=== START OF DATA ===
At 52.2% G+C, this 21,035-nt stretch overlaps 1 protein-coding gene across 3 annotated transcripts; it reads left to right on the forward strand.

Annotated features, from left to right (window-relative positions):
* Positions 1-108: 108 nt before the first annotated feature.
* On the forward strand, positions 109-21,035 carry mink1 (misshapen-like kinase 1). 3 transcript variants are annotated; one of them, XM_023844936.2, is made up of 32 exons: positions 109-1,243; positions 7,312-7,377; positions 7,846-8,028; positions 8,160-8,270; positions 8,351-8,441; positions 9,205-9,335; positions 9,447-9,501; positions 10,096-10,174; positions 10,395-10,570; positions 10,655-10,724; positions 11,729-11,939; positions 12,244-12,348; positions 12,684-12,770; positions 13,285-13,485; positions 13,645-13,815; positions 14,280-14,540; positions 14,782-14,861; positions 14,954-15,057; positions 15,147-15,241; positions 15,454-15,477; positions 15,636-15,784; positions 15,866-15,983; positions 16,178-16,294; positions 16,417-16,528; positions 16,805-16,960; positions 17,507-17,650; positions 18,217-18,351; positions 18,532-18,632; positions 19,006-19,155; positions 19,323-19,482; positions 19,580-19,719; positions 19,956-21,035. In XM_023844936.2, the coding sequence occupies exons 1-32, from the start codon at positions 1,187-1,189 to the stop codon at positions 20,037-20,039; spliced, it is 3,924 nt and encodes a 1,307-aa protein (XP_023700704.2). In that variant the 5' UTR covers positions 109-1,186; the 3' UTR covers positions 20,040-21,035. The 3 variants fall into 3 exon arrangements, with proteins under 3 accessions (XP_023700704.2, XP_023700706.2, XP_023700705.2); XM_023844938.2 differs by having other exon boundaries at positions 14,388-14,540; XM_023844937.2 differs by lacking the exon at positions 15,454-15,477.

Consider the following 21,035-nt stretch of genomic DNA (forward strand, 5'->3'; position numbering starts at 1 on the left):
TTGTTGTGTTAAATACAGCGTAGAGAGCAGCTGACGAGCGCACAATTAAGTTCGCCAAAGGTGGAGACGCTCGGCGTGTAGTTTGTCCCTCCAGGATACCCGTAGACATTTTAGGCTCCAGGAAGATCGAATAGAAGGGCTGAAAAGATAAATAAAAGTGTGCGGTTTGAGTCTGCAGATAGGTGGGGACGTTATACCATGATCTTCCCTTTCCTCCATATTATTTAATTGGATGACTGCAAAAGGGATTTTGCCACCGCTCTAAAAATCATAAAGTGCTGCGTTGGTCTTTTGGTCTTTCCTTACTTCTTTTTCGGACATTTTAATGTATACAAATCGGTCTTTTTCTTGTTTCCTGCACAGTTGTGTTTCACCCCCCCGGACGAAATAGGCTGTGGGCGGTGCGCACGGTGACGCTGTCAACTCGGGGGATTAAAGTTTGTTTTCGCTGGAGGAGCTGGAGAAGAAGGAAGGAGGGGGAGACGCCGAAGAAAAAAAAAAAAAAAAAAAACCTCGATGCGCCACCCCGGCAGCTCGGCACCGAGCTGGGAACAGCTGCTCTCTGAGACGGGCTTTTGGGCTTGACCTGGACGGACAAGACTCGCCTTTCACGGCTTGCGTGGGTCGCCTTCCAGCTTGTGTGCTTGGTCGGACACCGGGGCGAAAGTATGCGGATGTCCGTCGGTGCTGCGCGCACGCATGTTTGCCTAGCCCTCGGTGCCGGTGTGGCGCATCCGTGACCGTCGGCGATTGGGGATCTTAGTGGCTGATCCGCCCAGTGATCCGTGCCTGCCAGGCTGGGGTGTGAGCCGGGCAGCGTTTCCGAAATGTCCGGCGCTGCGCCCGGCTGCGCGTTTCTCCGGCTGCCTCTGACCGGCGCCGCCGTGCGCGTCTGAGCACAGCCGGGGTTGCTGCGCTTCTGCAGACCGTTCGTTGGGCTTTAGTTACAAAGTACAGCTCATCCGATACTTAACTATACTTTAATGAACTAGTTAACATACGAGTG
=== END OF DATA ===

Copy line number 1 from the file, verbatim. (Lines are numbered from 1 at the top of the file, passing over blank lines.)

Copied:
At 52.2% G+C, this 21,035-nt stretch overlaps 1 protein-coding gene across 3 annotated transcripts; it reads left to right on the forward strand.